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Export VM command line XenServer 6

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This tutorial walks you through how to export a VM via command line in XenServer6, this is helpful if you need to make a backup of a VM, or move to another pool. Let’s get started!

login, and su to root

from here we need to make a location to mount a NFS Share

mount the NFS share where you will export the VM to

from here issue the vm-list command

in this example, we are exporting the VM named “DNS3”

from the XenServer console, you should notice that the status has changed to “busy” or yellow

This will take some time, and it’s relative to your Storage, and Network. Usually the smaller the VMs, the better in this case.

you should see the following once completed:


You have successfully Exported your VM to .xva format.

You can additionally use this Script:

# Created By Andrew Zwieg 2/23/2014
# Version 2.1

# Prompt for Server Name
echo Enter Server Name as it appears in XenServer, and hit Enter

# export the VM to file
echo Enter the Location to Export VM to “ex: /mnt/Xen”
read MOUNT

# Export the VM to File
xe vm-export vm=$SERVERNAME filename=$MOUNT/$SERVERNAME.xva


That’s it!

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Citrix XenServer backup without downtime.

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I am working with Citrix XenServer from many years and managing all XenServers using XenCenter installed on a standalone windows machine. We regularly takes backup of VMs manually till today, I was taking backup after shutting down the VMs. Most of VM owner getting disappointed due to server down for a long time. While searching with the google I found a better way to back up VMs without shutdown them. It means we can take running vm backups and not downtime occurred.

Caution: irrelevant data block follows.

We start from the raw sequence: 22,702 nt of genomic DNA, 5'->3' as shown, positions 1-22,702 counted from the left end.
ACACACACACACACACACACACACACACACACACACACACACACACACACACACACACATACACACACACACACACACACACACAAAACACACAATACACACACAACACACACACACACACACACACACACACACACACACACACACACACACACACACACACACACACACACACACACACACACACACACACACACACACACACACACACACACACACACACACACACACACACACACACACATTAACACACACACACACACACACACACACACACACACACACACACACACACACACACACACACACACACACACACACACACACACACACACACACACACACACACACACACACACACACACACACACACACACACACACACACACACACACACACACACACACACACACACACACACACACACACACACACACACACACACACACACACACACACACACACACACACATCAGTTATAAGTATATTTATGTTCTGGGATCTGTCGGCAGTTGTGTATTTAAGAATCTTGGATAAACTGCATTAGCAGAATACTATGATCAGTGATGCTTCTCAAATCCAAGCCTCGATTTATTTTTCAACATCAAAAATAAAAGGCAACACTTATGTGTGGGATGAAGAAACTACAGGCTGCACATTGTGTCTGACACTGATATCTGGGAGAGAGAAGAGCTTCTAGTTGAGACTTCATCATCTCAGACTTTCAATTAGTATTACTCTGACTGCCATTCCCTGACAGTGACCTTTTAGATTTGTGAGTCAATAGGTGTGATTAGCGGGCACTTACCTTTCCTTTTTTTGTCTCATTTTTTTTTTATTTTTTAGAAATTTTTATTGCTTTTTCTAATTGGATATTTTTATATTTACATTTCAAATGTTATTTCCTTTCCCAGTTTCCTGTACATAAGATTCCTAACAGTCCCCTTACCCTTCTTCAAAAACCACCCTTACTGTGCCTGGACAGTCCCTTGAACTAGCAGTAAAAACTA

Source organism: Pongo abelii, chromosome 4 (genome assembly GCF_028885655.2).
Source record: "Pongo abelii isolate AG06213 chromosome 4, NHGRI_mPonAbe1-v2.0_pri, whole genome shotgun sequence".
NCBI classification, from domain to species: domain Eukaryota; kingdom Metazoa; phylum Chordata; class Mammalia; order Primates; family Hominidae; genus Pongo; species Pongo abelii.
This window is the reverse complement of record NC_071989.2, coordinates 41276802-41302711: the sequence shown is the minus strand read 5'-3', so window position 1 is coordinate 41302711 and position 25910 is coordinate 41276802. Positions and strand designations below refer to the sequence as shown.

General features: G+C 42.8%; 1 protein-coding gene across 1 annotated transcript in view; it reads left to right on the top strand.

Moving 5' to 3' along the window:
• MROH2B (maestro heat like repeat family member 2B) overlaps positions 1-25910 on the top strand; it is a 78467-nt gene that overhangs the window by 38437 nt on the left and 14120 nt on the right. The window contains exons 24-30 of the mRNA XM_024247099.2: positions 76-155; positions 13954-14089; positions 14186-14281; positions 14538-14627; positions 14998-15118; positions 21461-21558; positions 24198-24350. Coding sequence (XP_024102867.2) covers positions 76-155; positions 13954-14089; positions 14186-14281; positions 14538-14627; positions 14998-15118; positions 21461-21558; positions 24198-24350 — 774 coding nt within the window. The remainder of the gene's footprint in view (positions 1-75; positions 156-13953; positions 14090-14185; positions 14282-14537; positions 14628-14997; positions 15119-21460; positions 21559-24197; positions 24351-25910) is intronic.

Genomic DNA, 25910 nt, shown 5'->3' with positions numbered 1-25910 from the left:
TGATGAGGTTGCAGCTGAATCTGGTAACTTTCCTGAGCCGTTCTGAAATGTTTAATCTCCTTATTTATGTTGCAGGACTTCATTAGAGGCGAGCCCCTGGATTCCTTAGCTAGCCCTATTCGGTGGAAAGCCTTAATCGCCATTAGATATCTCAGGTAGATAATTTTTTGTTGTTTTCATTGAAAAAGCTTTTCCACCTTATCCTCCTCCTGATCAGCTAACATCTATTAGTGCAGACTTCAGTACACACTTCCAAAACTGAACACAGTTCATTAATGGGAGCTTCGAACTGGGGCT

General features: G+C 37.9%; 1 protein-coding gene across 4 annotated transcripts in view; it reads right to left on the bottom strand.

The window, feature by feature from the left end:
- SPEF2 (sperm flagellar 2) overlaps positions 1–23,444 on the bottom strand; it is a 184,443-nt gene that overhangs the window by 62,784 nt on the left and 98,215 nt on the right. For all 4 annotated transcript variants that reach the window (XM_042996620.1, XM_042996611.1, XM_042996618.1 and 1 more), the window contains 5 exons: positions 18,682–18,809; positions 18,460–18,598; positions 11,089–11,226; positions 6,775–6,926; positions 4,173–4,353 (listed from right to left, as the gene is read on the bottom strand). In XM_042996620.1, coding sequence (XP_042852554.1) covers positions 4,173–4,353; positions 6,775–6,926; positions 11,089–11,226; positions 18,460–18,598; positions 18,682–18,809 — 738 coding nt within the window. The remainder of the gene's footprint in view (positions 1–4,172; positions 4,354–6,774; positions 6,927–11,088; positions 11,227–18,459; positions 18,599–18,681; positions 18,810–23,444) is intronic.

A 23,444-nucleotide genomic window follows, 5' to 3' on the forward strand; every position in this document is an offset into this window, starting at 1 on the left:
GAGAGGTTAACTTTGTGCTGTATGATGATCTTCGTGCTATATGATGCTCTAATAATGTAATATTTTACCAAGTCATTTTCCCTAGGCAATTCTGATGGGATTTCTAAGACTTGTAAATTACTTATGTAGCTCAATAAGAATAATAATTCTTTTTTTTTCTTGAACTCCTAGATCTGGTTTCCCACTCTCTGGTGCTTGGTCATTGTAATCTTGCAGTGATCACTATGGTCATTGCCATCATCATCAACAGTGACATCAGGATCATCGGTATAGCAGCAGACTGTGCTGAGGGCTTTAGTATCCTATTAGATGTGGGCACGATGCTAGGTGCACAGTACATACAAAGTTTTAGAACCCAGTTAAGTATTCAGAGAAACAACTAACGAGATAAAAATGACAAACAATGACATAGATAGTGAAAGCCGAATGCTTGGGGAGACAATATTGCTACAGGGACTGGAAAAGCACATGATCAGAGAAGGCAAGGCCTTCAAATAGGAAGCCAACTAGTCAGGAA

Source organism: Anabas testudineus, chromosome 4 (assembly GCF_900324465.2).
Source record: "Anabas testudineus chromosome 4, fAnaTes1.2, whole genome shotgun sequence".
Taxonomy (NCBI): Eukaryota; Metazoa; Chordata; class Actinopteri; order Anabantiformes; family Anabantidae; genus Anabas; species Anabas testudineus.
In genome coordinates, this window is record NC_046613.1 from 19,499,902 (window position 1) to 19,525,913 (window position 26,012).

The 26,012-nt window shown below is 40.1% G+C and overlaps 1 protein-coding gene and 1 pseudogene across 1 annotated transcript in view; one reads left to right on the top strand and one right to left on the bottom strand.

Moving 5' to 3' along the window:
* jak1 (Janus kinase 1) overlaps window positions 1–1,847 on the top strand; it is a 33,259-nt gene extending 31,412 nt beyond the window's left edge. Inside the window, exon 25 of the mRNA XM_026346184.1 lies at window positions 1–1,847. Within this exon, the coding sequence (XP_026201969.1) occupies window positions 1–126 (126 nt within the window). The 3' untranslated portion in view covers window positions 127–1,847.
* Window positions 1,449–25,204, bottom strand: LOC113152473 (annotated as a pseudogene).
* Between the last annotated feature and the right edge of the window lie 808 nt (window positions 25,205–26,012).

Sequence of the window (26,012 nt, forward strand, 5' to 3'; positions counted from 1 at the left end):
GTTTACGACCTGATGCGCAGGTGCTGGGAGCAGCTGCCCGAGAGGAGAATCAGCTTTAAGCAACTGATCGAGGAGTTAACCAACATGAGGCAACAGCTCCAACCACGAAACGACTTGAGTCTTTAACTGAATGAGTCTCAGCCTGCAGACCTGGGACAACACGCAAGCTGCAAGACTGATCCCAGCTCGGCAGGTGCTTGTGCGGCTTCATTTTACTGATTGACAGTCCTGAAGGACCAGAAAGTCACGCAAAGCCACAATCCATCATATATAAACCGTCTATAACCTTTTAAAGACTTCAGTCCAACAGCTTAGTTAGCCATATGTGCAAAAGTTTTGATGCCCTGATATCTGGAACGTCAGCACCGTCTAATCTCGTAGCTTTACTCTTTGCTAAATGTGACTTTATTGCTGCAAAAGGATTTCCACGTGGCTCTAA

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XenServer Limit with socket vs vCPU in windows

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The problem is that XenServer virtualises each core as a separate physical processor in its own socket. Windows Server 2008 and 2003 are limited to 4 sockets, so you can only see 4 of your 8 cores in the task manager.

If you look in the Device Manger you’ll see all 8 cores because Windows sees them all, but won’t let you use them.

If you look in the XenServer Host console in the Hardware section, it will report 8 physical CPUs too.

In XenCenter set the VCPUs for your VM to 2.

Then enter the attached code snipped into the XenServer Host console. To find the UUID for your VM, type:

xe vm-list

xe vm-param-set platform:cores-per-socket=4 uuid=xxxxxx

xe vm-param-set VCPUs-max=8 uuid=xxxxxxx

xe vm-param-set VCPUs-at-startup=8 uuid=xxxxxx

Now boot the VM and the task manager should show all 8 cores.

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